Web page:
Publication Date

January 2011

Abstract

The risk of listeriosis associated with ready-to-eat foods is a major concern in United States. The recently published United States regulations require ready-to-eat meat producers to control Listeria monocytogenes, using interventions which may include antimicrobials that reduce post-processing contamination by at least 1 log cycle and that no more than 1 log increase throughout product shelf life. This regulation impact also the Spanish meat producers especially dry cured sausages, which export their products to USA. In this study, we analyzed in vitro, individually and in combinations, the commonly applied antimicrobials to reduce Listeria. Performing in-vitro experiment before applying directly on dry cured sausages offer us the benefits such as time and cost saving.

Book Title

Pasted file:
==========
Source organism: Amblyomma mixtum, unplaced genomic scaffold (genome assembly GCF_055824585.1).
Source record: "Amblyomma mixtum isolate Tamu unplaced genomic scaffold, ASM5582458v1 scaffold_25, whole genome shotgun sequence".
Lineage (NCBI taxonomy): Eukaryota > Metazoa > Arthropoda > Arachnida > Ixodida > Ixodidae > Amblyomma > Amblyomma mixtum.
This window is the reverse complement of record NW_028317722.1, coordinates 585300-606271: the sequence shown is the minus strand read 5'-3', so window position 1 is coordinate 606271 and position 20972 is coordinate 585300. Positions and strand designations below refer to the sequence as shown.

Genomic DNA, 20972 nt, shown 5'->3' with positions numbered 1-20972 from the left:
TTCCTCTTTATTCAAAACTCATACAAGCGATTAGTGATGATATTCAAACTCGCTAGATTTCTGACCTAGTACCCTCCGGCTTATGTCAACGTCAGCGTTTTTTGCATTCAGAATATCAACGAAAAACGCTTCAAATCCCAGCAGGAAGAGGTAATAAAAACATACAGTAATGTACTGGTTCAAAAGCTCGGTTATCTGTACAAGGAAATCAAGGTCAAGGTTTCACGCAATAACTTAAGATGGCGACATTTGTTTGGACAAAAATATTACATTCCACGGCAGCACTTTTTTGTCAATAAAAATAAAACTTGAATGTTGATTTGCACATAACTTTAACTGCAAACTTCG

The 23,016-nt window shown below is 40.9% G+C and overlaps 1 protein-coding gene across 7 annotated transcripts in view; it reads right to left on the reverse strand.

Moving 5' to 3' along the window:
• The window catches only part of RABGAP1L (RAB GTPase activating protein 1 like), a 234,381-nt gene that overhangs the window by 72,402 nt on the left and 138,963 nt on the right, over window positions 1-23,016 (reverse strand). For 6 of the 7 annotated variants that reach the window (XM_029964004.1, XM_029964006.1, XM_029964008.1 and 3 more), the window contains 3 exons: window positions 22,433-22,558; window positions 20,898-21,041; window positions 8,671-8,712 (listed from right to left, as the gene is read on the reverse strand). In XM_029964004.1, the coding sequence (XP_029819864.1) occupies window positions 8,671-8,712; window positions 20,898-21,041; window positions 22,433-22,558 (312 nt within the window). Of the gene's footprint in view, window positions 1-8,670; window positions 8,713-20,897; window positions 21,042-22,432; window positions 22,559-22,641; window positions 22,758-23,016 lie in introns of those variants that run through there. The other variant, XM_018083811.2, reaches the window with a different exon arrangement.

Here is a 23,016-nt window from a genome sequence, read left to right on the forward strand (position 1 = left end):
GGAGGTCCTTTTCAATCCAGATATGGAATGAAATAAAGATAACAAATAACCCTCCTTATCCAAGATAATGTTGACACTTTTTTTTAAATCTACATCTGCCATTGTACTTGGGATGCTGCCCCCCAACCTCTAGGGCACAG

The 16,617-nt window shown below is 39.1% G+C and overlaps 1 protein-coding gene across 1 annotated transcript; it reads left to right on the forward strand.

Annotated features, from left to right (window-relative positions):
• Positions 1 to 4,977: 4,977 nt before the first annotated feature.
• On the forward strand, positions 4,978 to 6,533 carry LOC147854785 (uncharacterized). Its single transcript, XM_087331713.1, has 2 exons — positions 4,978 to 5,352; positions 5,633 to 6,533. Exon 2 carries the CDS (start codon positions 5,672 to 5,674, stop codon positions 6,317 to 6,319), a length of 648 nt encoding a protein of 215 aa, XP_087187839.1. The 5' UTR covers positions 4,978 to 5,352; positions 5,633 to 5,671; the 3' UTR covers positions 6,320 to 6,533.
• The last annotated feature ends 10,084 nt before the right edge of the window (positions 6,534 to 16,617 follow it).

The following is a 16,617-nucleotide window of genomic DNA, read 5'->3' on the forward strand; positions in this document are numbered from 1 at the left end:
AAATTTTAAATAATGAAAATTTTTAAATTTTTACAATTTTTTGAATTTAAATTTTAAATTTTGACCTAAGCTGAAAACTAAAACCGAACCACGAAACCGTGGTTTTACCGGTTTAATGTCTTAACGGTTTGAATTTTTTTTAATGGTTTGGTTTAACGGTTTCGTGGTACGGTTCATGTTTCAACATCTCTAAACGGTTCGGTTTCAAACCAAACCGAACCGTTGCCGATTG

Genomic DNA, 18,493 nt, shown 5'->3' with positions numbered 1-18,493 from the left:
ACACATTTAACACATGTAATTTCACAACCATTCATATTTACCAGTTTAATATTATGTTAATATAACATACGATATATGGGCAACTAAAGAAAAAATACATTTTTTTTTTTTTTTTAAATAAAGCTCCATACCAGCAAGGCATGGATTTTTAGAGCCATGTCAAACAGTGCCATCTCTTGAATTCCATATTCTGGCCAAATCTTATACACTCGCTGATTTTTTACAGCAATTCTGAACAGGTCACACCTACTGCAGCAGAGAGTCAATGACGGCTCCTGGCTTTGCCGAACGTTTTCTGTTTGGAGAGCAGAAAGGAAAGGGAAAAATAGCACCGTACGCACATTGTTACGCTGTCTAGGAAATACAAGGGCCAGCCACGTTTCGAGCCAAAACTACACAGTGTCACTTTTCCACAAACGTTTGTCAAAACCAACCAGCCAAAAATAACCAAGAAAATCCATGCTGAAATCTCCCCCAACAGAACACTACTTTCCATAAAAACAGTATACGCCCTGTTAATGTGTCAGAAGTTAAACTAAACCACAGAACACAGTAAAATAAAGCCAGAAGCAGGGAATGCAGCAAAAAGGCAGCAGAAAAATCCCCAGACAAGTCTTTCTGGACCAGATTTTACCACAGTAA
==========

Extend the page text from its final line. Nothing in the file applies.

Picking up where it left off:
94th International Conference on the Epidemiology and Control of Biological, Chemical and Physical Hazards in Pigs and Pork

Pages

283-285

Language

en

File Format

application/pdf

DOI

https://doi.org/10.31274/safepork-180809-645

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Jan 1st, 12:00 AM

In-vitro experiment of Listeria reduction in ready-to-eat dry cured sausages

Maastricht, Netherlands

The risk of listeriosis associated with ready-to-eat foods is a major concern in United States. The recently published United States regulations require ready-to-eat meat producers to control Listeria monocytogenes, using interventions which may include antimicrobials that reduce post-processing contamination by at least 1 log cycle and that no more than 1 log increase throughout product shelf life. This regulation impact also the Spanish meat producers especially dry cured sausages, which export their products to USA. In this study, we analyzed in vitro, individually and in combinations, the commonly applied antimicrobials to reduce Listeria. Performing in-vitro experiment before applying directly on dry cured sausages offer us the benefits such as time and cost saving.